I immediately contacted my local truck camper dealer, Holiday RV in Poncha Springs, and learned they were picking up the Cirrus line. When Holiday RV got a Cirrus 800 in stock, I purchased it.
Above: Gerald’s Cirrus 820 at Molas Lake, Million Dollar Highway, Silverton, Colorado
TCM: Glad we were able to reel you back in. You now own a Cirrus 820. What led you to upgrade to the newer Cirrus model?
Gerald: After I got the Cirrus 800, I contacted nuCamp and had several conversations with their design and marketing teams about what I liked and did not like about the Cirrus 800. Specifically, the capacities were too small. The camper needed larger holding tanks, dual batteries, and dual propane tanks. The location of the Alde system was also an issue as it consumed nearly all of the lower kitchen storage space.
Fortunately, nuCamp was already working on the Cirrus 820, a new model that addressed most of my concerns. When the Cirrus 820 was completed, I traded in the 800 for the much improved 820.
Above: Camping in Pear Lake, Colorado
Since I had been involved in the feedback for the 820, I arranged to purchase the very first 820 off the nuCamp production line. As a special situation, I was able to pickup my camper at the nuCamp factory in Sugar Creek, Ohio.
NuCamp is one of the best run companies I have ever run across. Their facility and product line is extensive, but their teamwork philosophy and culture is like a family run business. The plant is clean and well organized. You could literally have a picnic on the floor anywhere in the plant, as long as you didn’t interrupt production.
Above: Camping on a lake in Kearney, Nebraska
TCM: We were also impressed with nuCamp during our factory tour in 2016. You have the unique perspective of having owned both the Cirrus 800 and 820. What are your impressions of the 820 now that you’ve had it for a while?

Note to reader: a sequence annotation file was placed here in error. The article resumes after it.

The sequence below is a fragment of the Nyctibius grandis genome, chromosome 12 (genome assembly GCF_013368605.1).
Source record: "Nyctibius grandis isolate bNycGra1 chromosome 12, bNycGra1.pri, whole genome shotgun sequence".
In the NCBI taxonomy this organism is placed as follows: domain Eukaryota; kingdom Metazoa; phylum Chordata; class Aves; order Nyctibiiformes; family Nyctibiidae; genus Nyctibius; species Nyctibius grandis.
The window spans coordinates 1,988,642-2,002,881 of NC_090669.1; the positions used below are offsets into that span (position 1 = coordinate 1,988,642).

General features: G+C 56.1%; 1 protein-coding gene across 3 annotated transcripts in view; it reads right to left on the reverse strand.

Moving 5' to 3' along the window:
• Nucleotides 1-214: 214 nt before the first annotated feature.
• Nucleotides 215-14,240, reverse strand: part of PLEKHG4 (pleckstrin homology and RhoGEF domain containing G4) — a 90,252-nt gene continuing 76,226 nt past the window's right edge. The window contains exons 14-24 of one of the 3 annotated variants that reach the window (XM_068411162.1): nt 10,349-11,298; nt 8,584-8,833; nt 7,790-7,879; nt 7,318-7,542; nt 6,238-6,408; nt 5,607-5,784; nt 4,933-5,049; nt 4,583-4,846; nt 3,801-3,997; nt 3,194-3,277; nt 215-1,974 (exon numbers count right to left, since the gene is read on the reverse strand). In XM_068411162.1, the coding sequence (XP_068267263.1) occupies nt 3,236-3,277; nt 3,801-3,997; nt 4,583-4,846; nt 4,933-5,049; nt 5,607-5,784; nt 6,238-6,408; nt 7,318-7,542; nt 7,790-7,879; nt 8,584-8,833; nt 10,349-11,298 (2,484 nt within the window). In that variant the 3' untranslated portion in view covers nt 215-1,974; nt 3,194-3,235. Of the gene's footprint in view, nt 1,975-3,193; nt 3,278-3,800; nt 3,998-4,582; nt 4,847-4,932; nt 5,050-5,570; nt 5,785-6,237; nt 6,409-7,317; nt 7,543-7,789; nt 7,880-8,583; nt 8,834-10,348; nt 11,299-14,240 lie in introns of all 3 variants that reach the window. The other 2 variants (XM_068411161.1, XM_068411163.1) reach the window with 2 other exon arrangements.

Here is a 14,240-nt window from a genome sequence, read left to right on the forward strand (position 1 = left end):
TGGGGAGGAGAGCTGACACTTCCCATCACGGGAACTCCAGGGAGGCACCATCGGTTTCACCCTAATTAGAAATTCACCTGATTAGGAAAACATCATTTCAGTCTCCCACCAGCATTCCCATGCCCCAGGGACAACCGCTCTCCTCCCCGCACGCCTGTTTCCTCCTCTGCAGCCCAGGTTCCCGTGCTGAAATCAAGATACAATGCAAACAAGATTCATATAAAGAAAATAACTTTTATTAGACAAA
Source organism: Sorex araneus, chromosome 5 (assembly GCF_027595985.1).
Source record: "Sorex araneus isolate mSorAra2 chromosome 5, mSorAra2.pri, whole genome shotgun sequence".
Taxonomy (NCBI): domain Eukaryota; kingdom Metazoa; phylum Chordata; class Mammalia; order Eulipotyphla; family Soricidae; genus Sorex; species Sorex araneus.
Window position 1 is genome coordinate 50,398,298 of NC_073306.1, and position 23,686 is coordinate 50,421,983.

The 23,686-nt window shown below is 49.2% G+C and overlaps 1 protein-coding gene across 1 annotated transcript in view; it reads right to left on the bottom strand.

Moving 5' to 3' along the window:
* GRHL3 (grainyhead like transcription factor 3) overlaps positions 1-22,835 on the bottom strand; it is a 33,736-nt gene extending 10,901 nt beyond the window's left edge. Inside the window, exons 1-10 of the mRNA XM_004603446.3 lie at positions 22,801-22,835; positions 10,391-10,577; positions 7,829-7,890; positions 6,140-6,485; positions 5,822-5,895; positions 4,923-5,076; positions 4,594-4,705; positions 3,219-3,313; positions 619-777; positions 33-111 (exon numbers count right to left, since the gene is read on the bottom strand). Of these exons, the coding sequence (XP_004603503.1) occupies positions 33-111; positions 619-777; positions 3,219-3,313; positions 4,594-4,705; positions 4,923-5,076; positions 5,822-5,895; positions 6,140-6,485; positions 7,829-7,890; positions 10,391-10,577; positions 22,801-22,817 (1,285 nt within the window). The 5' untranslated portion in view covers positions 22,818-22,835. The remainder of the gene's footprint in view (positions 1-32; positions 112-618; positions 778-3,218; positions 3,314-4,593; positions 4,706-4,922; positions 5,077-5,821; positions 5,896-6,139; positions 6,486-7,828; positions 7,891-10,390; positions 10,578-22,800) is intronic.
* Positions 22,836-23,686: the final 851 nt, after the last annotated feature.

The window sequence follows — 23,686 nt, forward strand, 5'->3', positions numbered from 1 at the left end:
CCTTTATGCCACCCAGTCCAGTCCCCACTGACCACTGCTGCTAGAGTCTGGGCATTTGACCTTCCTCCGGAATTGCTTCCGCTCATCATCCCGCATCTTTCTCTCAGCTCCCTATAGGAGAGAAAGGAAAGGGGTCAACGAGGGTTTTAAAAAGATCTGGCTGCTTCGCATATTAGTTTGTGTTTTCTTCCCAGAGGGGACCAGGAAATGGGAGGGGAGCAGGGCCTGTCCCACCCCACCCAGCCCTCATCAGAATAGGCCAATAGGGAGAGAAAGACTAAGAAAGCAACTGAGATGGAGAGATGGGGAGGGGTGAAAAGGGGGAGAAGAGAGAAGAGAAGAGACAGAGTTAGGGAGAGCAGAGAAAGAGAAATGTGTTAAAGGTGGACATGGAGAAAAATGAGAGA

Gerald: Your factory tour article was so thorough. Even though I had been to the factory I learned things about Cirrus campers. Anyone interested in a Cirrus should read it.
The list of things I like about the 820 is extensive; double pane insulated windows, front insulated window above the bed, larger holding tank sizes, two batteries, two propane tanks, one-piece no-maintenance seamless aluminum roof, rear aluminum porch and bumper, and the significantly improved interior storage throughout.
They kept everything I liked about the 800, and nailed everything on my wish list. More importantly, the workmanship is the best I have seen in any RV. This is backed by nuCamp’s top-notch customer service. They really are dedicated to building the best truck camper in the marketplace.
Above: The Cirrus 820 is for a short bed truck, Mohican State Park, Ohio
TCM: How about the size of the 820? Has a short bed, hard side, non-slide truck camper been big enough for your needs?
Gerald: The size of the 820, even without a slide, is perfect for the two of us and our dog. A slide-out would open up the floor space, but I prefer not having to worry about mechanical failures.